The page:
The Tories got a taste of the anger against them as a huge demonstration swept past their conference in Manchester on Sunday. Up to 35,000 people joined the march, which was initiated by Right to Work and organised by the TUC.
Workers, students, disability activists, pensioners, Labour Party members, first-time protesters and veteran campaigners came out in force. Socialist Worker counted over 200 union and campaign banners along the route.
There was a particularly strong showing from the north and north west of England. The day was a clear indication of the growing determination to fight back.
Juliet Wilson, a Chartered Society of Physiotherapists member, told Socialist Worker, “This is theft. We’re going to have to work longer, pay more and get less. How do they expect us to work until we’re 68 and still be able to treat patients?”
Liz Cameron is assistant branch secretary for Unison Salford local government branch. She said, “We’re marching to show that we won’t stand by and do nothing as this country is torn apart by cuts.
“Instead of cutting our services and pensions they should impose a tax on the banks and stop the very rich from avoiding their taxes.”
An energetic feeder march of hundreds of students joined the demonstration from outside the University of Manchester. hey lit flares and chanted, “If you cut our education, we’ll go into occupation.”
Pura Ariza, a UCU union member at Manchester Metropolitan University, told protesters, “We are not prepared to sit back. We are going to fight. After our strike on 30 November we will continue to fight. We will stand up and we will be heard.”
Hundreds more people came on a feeder march from Salford. Alice Cootes, a pensioner from Salford, said, “The Tories are not for the working class and never have been. I lived through the 1930s once—I don’t want to go back.”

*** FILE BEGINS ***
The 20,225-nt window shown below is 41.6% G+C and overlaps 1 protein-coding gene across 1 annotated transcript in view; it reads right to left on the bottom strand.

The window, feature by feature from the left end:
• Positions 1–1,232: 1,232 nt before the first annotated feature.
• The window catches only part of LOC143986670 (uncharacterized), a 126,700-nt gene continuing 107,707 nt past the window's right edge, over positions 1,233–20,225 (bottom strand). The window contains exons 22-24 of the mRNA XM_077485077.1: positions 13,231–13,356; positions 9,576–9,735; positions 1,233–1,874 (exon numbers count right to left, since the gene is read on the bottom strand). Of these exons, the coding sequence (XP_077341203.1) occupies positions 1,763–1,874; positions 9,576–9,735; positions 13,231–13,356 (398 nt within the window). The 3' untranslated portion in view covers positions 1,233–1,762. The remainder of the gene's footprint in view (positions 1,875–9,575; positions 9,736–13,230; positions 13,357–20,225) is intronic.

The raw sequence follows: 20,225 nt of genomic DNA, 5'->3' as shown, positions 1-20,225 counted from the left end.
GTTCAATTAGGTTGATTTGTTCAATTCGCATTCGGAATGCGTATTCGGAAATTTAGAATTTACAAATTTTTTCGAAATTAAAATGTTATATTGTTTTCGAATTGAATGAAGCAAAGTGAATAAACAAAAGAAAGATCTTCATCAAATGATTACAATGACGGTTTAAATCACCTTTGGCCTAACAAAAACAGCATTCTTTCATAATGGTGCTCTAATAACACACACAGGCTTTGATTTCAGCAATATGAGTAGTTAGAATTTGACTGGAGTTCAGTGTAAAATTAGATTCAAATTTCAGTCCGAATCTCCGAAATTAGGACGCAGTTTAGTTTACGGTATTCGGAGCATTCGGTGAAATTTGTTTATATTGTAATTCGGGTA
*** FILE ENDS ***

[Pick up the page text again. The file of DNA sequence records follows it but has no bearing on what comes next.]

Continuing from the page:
Chants for a general strike were popular on the march. Mark Serwotka, general secretary of the PCS union, told Socialist Worker, “It’s clear from the attendance and mood today that this can build into the forthcoming strikes. There’s a mood to fight against the Tories’ austerity.”
And despite Tory attempts to divide workers, private sector workers came out in force. Mohammed, a Unite union member from Rotherham, south Yorkshire, was on his first protest.
He said, “I don’t work in the public sector, I am in the motor parts industry. But it’s important for the private sector to show unity. The cuts affect all of us.”
Despite David Cameron’s best efforts to make the Tories appear “caring” and “modern”, many marchers drew comparisons to the vicious attacks conducted by former Tory prime minister Margaret Thatcher.
One further education student, Lewis Holden, is a Labour party member. He brought a placard reading, “I can’t believe it’s not Thatcher”. He said, “I didn’t want the Tories to feel welcome in Manchester.”
The Manchester demo showed the level of anger that can be released when the unions start to move. Now the battle will be to ensure this anger feeds into the 30 November strikes.
The day was rounded off with a Right to Work rally of over 350 people. Trade unionists and other activists talked about the need to unite the resistance to the Tories. Ian Allinson, Unite executive council member, called for support for workers in dispute at Fujitsu.
And Kevin Courtney, assistant general secretary of the NUT teachers’ union, talked about the successful coordinated strikes held on 30 June. “Thousands have joined the union and we now have hundreds of reps,” he said. “This is the real rebirth of our movement.”